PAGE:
The following book review recently appeared on The Gospel Coalition here.
Raise your hands, women, if these questions feel familiar:
Who are my friends? What purpose do I serve in their lives? How can I get closer to them? How do I handle conflict with my friends? Why don’t I have a best friend? Why do I find myself searching for intimacy with other women and never quite get there? And, as Mindy Kaling famously asked in her 2011 memoir, Is everyone hanging out without me?
Christine Hoover, pastor’s wife and blogger at www.GraceCoversMe.com, manages to address all of these questions in her new release, Messy Beautiful Friendship: Finding and nurturing deep and lasting relationships.
The book is for women. It is full of helpful stories, practical wisdom, and humbling insights that seem trained on the complacent spots in the woman’s heart.
It has come at a crucial time in my own life—just weeks after a weepy session complaining to my husband about how underdeveloped my female friendships are, this book arrived in the mail for review. I was especially tuned and eager to hear what Hoover had to say, but if her interviews with other women are any indicator, I’m not alone in my feelings. Lots of women seem to have trouble finding that sweet spot of contentment, service, and intimacy in their friendships with other women.
To open the book, Hoover tells her own story. She explains that she found friendship easy as a child and young woman, but that it became hard for her as she entered adulthood. She describes seasons of neediness alternated by apathy, and throughout, an elusive idea in her mind of the perfect “one friend to rule them all.”
Hoover exposes this “one friend” idea as a fantasy. She uses Dietrich Bonhoeffer’s term “wish-dream” to describe the desire we all have for a best friend who makes friendship easy, fun, deep, and utterly fulfilling. Instead, she maintains, you’re going to have to be prepared to take friendship as God gives it—imperfect, difficult, and ultimately, sanctifying:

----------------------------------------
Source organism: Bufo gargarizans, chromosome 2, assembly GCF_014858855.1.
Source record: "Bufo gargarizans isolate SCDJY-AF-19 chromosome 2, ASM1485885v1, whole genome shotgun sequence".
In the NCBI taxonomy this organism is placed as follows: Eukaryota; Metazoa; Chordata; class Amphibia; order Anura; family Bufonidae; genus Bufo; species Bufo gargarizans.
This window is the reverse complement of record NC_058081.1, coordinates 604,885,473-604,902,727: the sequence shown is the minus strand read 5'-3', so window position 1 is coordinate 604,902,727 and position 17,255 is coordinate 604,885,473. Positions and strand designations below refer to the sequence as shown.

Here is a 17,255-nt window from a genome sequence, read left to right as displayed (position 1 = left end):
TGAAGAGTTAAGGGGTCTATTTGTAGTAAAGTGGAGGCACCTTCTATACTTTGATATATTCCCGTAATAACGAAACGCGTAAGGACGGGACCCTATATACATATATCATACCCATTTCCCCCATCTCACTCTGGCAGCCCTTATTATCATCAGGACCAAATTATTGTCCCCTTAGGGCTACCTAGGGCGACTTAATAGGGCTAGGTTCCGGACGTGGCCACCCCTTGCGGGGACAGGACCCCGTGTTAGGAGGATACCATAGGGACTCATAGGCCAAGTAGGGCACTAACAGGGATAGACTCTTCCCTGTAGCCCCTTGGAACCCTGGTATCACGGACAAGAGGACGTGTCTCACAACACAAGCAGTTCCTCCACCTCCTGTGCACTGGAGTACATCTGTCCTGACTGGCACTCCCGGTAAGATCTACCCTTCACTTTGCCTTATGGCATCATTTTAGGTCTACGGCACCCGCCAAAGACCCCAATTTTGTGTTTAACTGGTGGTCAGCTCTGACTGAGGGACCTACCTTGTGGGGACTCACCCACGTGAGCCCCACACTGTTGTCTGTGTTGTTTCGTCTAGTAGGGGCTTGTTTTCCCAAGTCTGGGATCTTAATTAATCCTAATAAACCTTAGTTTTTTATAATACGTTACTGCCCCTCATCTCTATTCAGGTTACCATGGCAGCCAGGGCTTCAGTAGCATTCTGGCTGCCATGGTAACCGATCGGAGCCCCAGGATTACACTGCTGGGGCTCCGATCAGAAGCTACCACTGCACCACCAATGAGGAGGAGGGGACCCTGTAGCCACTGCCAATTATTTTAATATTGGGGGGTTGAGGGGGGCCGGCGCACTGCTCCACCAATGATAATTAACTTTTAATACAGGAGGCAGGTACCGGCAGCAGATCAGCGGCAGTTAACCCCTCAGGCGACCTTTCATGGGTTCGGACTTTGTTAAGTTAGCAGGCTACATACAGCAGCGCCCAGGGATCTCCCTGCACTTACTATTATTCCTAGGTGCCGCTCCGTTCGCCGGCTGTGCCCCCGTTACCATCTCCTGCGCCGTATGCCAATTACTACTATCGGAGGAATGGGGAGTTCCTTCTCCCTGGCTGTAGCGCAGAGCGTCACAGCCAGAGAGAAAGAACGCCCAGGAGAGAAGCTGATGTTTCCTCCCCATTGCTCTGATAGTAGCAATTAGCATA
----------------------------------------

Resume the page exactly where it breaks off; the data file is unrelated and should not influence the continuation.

“We must look to serve rather than be served, which means it’s possible that we might not be served in ways we hope. We must be ever willing to broaden the circle, which means we must have an eye for the outsider rather than an eye for how we can be insiders, and it’s possible we might be forgotten in the process. We must be willing to address sin and conflict in an appropriate way, which means it’s possible we might be rejected. We must be willing to be vulnerable, which means we might be misunderstood and grace might not be extended to us” (43).
Practical, almost step-by-step guidance
Hoover doesn’t leave us to wonder what this means in the everyday. The book moves directly into chapter by chapter tips on how to instigate friendship and deepen it.
She uses the analogy of fire in a section called “Threats to Friendship,” saying that fear of being burned can keep us from getting the fire started at all. Then she describes the good friend, someone she calls a “kindling-seeker,” and suggests vulnerability as the key to “sparking” a new friendship.